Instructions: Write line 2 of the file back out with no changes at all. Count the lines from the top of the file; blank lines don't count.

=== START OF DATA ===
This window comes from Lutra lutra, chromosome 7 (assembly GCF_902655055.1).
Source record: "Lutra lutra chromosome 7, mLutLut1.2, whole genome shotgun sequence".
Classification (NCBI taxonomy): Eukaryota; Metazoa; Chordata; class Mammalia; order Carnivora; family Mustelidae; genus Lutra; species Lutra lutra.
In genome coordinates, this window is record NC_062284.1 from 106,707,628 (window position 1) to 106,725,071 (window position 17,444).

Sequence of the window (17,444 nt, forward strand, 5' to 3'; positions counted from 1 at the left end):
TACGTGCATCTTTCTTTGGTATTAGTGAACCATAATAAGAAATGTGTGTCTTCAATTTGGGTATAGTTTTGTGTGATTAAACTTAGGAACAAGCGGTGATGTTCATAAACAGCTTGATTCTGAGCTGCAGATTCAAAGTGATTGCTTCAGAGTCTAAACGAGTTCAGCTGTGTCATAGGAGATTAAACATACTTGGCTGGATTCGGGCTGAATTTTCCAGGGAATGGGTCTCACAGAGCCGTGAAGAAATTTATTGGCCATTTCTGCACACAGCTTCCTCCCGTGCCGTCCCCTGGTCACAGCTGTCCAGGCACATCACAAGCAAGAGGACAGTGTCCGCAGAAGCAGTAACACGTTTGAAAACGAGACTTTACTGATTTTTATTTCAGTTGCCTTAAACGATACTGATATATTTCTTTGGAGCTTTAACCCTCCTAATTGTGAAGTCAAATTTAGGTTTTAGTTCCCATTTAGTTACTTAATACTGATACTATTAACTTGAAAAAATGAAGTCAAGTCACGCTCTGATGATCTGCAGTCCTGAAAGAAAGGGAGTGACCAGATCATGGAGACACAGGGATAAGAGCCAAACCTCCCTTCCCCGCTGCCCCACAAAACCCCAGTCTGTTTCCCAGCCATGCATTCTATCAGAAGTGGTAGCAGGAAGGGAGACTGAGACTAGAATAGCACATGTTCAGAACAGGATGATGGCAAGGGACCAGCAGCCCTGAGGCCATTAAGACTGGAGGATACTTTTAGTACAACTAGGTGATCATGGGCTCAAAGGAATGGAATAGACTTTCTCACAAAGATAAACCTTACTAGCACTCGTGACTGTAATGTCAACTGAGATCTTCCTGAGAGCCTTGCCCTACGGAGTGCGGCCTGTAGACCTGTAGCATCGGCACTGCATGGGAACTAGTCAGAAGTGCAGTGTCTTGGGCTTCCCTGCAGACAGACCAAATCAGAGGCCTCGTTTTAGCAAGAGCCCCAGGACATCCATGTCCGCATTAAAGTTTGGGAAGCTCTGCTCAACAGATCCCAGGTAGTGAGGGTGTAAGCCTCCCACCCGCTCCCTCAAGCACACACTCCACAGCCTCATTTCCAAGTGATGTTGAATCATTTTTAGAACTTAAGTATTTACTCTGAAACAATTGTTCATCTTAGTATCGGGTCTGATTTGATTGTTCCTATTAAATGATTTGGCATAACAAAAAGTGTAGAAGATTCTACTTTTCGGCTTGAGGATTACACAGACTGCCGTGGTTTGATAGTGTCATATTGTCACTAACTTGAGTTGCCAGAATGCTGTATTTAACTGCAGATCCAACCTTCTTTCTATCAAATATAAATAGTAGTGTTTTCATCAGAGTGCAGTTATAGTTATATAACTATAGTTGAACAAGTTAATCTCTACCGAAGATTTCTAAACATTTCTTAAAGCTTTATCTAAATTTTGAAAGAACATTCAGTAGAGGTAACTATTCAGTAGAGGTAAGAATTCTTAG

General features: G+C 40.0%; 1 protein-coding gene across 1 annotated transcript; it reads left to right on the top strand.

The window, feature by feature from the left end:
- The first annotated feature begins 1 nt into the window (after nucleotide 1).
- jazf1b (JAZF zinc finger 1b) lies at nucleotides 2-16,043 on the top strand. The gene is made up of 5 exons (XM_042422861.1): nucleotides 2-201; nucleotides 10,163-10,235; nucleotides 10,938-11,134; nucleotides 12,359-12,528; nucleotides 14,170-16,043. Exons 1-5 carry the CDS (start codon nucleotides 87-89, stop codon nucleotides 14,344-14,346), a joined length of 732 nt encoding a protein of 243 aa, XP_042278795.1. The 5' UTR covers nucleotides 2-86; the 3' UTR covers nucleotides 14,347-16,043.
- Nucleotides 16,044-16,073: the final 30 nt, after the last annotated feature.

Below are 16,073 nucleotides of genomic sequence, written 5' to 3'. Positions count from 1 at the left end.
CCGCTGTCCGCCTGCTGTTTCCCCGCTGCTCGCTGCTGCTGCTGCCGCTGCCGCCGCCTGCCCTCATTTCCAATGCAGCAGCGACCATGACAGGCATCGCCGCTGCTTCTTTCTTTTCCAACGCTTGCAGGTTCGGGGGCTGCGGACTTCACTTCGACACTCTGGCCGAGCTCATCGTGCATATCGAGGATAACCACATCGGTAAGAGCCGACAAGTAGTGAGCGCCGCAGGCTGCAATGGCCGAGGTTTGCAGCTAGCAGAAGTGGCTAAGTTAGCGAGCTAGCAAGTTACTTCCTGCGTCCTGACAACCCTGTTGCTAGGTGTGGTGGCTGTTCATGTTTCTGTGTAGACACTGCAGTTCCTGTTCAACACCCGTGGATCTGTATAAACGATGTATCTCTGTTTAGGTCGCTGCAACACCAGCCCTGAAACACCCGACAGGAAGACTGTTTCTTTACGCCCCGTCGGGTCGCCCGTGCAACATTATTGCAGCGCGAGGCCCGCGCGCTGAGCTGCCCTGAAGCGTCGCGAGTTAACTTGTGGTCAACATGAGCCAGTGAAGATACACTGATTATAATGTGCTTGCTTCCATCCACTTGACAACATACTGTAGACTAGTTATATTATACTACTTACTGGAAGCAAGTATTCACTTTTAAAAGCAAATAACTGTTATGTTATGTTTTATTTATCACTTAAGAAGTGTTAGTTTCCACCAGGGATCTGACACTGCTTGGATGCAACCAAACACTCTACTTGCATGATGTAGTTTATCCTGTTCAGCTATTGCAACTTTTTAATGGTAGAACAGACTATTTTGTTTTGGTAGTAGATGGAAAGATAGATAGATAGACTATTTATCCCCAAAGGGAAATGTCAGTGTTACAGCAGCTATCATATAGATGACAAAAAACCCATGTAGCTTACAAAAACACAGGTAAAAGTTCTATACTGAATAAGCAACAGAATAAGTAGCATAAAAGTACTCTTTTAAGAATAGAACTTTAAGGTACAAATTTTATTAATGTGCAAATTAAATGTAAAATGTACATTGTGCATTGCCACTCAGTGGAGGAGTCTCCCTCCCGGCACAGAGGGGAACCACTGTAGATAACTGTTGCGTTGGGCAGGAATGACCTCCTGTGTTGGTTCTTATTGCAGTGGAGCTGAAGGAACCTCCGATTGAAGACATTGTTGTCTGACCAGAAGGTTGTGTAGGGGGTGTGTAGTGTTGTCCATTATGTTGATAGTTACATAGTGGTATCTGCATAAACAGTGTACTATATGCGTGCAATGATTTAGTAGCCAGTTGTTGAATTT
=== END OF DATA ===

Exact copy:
Source record: "Lutra lutra chromosome 7, mLutLut1.2, whole genome shotgun sequence".